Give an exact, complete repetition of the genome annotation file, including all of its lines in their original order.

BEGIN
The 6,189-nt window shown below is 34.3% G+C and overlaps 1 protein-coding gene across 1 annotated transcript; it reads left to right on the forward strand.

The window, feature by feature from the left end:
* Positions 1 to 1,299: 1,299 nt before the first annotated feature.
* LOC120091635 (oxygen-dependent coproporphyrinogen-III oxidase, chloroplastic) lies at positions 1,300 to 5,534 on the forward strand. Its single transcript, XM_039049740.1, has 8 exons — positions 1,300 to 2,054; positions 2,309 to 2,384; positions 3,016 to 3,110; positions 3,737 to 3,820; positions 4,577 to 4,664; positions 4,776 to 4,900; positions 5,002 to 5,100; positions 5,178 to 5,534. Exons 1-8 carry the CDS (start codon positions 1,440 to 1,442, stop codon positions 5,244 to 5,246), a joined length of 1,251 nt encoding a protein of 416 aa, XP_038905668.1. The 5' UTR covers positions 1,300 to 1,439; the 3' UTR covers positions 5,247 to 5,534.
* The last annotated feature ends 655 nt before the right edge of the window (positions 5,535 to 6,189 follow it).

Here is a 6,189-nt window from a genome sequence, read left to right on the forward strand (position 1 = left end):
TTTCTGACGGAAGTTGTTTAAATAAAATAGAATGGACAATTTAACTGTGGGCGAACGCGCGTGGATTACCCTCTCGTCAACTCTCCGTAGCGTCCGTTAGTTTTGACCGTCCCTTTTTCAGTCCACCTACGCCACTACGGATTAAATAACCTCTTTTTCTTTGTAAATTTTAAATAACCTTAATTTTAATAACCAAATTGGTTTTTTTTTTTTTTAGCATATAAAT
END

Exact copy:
The 6,189-nt window shown below is 34.3% G+C and overlaps 1 protein-coding gene across 1 annotated transcript; it reads left to right on the forward strand.

The window, feature by feature from the left end:
* Positions 1 to 1,299: 1,299 nt before the first annotated feature.
* LOC120091635 (oxygen-dependent coproporphyrinogen-III oxidase, chloroplastic) lies at positions 1,300 to 5,534 on the forward strand. Its single transcript, XM_039049740.1, has 8 exons — positions 1,300 to 2,054; positions 2,309 to 2,384; positions 3,016 to 3,110; positions 3,737 to 3,820; positions 4,577 to 4,664; positions 4,776 to 4,900; positions 5,002 to 5,100; positions 5,178 to 5,534. Exons 1-8 carry the CDS (start codon positions 1,440 to 1,442, stop codon positions 5,244 to 5,246), a joined length of 1,251 nt encoding a protein of 416 aa, XP_038905668.1. The 5' UTR covers positions 1,300 to 1,439; the 3' UTR covers positions 5,247 to 5,534.
* The last annotated feature ends 655 nt before the right edge of the window (positions 5,535 to 6,189 follow it).

Here is a 6,189-nt window from a genome sequence, read left to right on the forward strand (position 1 = left end):
TTTCTGACGGAAGTTGTTTAAATAAAATAGAATGGACAATTTAACTGTGGGCGAACGCGCGTGGATTACCCTCTCGTCAACTCTCCGTAGCGTCCGTTAGTTTTGACCGTCCCTTTTTCAGTCCACCTACGCCACTACGGATTAAATAACCTCTTTTTCTTTGTAAATTTTAAATAACCTTAATTTTAATAACCAAATTGGTTTTTTTTTTTTTTAGCATATAAAT